Investigation Update: Multistate Outbreak of Listeriosis Linked to Rocky Ford Cantaloupes from Jensen Farms
September 19, 2011
Case Count Map
CDC is collaborating with public health officials in several states, including Colorado, and the U.S. Food and Drug Administration (FDA) to investigate a multistate outbreak of listeriosis. Listeriosis is a serious infection usually caused by eating food contaminated with the bacterium Listeria monocytogenes. Investigators are using DNA analysis of Listeria isolated from patients to identify cases of illness that may be part of this outbreak. The Listeria bacteria are obtained from diagnostic testing; pulsed-field gel electrophoresis (PFGE) is used to determine DNA fingerprint patterns. Investigators are using data from PulseNet, the national subtyping network made up of state and local public health laboratories and federal food regulatory laboratories that performs molecular surveillance of foodborne infections.
A total of 35 persons infected with the outbreak-associated strains of Listeria monocytogenes have been reported from 10 states. All illnesses started on or after August 4, 2011. The number of infected persons identified in each state is as follows: California (1), Colorado (12), Illinois (1), Indiana (1), Montana (1), Nebraska (4), New Mexico (5), Oklahoma (6), Texas (3), and West Virginia (1). Listeriosis illnesses in several other states are currently being investigated by state and local health departments to determine if they are part of this outbreak.
Among persons for whom information is available, illnesses began on or after August 4, 2011. Ages range from 35 to 96 years, with a median age of 81 years old. Most ill persons are over 60 years old or have health conditions that weaken the immune system. Sixty-five percent of ill persons are female. Among the 28 ill persons with available information on whether they were hospitalized, all were hospitalized. Four deaths have been reported, one in Colorado, one in Oklahoma, and two in New Mexico.
The outbreak can be visually described with a chart showing the number of persons who became ill each day. This chart is called an epidemic curve or epi curve. Illnesses that occurred after August 28, 2011, might not be reported yet due to the time it takes between when a person becomes ill and when the illness is reported. Please see the description of the steps in a foodborne outbreak investigation for more details.
About 800 cases of Listeria infection are diagnosed each year in the United States, along with 3 or 4 outbreaks of Listeria-associated foodborne illness. The foods that typically cause these outbreaks have been deli meats, hot dogs, and Mexican-style soft cheeses made with unpasteurized milk. Produce is not often identified as a source, but sprouts caused an outbreak in 2009, and celery caused an outbreak in 2010.
Investigation of the Outbreak
Ongoing collaborative investigations by local, state, and federal public health and regulatory agencies indicate the source of the outbreak is cantaloupe. Among the 27 ill persons with available information on what they ate, 26 (96%) reported consuming cantaloupes. Ill persons were interviewed about exposures during the month before they became ill; investigators compared their responses to persons with listeriosis reported through the CDC Listeria Initiative, whose illnesses were not part of this outbreak. Several ill persons remembered the type of cantaloupe they had eaten and said they were Rocky Ford cantaloupes, which are grown in the Rocky Ford region of southeastern Colorado. Source tracing of the cantaloupes that ill persons ate indicated that they came from Jensen Farms, of Granada, Colorado, and were marketed as being from the Rocky Ford region. These cantaloupes were harvested in August and September, were distributed widely in the United States, and may still be available in grocery stores.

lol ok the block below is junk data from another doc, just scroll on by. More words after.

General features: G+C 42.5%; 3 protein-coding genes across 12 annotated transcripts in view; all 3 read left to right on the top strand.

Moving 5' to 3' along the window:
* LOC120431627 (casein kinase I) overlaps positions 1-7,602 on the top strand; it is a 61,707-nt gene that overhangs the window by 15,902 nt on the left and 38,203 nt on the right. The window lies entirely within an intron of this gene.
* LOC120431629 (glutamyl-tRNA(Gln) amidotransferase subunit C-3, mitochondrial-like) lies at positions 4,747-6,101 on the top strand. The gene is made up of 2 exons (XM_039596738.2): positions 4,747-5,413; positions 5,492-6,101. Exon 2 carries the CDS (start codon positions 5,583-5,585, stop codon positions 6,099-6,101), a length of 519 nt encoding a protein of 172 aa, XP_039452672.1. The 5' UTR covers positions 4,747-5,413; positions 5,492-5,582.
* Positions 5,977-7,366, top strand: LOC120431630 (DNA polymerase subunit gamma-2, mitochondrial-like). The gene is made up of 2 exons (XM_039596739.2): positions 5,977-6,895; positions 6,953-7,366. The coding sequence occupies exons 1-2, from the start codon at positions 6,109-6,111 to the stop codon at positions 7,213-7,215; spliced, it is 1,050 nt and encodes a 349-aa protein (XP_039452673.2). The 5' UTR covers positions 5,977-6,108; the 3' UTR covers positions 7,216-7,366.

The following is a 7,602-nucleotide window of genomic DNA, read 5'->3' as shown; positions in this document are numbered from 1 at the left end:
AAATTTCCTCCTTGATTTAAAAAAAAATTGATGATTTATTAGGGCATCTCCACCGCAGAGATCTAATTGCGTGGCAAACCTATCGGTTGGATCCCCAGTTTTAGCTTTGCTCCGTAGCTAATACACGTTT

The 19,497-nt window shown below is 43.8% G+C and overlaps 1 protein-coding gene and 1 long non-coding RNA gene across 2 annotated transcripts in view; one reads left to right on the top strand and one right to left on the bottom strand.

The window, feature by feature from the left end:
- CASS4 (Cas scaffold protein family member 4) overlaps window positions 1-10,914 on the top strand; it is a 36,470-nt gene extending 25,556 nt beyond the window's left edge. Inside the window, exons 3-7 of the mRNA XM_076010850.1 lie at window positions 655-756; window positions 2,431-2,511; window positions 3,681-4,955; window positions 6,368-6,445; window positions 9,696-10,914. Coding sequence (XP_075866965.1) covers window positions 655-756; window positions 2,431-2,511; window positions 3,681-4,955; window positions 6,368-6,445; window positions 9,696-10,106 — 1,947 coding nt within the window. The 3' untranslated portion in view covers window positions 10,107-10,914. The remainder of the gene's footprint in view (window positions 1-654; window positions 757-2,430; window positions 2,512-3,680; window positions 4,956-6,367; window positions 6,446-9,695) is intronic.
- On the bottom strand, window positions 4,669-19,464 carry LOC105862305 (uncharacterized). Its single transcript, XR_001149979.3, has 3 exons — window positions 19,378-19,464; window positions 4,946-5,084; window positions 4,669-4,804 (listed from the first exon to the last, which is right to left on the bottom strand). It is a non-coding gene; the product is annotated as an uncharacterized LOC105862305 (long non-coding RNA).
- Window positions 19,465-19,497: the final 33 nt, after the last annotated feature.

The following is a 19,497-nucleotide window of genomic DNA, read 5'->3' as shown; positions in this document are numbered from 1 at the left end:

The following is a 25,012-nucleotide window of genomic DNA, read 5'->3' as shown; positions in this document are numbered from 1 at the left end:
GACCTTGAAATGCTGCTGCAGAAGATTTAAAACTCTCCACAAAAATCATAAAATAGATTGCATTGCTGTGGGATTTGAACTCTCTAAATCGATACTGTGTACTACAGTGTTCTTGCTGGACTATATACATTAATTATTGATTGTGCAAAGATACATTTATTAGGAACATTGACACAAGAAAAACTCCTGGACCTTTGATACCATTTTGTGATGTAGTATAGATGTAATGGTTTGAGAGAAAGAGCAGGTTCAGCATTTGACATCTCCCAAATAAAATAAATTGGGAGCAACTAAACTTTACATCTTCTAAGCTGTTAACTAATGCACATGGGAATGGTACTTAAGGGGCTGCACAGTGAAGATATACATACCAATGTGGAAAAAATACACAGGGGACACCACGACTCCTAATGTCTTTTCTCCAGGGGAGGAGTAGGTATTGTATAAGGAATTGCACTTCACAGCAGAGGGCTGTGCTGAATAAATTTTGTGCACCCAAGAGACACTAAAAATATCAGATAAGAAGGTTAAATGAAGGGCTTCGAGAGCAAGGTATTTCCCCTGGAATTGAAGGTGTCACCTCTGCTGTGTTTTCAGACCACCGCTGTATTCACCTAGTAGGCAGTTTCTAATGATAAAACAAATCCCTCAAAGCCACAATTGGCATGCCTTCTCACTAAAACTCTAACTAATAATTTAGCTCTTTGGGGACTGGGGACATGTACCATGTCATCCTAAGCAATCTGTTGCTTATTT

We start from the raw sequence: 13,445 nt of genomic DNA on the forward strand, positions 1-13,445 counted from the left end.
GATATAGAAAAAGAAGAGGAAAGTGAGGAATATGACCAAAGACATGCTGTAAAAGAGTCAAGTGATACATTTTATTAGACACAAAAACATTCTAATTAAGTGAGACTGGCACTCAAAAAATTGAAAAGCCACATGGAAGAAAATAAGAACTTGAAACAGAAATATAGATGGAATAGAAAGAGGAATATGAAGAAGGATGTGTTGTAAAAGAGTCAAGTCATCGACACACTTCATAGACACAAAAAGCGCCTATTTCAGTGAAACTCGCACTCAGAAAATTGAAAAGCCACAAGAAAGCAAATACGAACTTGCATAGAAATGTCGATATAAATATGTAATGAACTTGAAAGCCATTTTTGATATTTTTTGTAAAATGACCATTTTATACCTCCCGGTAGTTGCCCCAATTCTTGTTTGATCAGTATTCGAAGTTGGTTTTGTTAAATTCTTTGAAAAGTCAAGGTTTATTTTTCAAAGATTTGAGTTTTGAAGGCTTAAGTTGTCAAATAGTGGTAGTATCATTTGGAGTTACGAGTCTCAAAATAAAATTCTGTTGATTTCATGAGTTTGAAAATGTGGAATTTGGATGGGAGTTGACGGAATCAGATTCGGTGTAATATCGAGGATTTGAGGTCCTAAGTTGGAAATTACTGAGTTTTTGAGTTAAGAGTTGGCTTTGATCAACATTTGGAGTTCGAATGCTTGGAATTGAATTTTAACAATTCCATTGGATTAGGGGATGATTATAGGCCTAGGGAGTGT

Laboratory testing by the Colorado Department of Public Health and Environment identified Listeria monocytogenes bacteria on cantaloupes collected from grocery stores and from an ill person’s home. Product traceback information from Colorado state officials indicated these cantaloupes also came from Jensen Farms. FDA is working closely with CDC, the firms involved, and public health authorities in states where illnesses occurred to determine the exact cause of contamination.
CDC advises persons throughout the mainland United States who are at high risk for listeriosis, including older adults, persons with weakened immune systems, and pregnant women, to not eat Rocky Ford cantaloupes from Jensen Farms. Other consumers who want to reduce their risk of Listeria infection should not eat Rocky Ford cantaloupes from Jensen Farms.
Clinical Features/Signs and Symptoms
Listeriosis is a serious infection caused by eating food contaminated with the bacterium Listeria monocytogenes. The disease primarily affects older adults, persons with weakened immune systems, pregnant women, and newborns. Rarely, persons without these risk factors can also be affected.
A person with listeriosis usually has fever and muscle aches, often preceded by diarrhea or other gastrointestinal symptoms. Almost everyone who is diagnosed with listeriosis has invasive infection (meaning that the bacteria spread from their intestines to their blood stream or other body sites).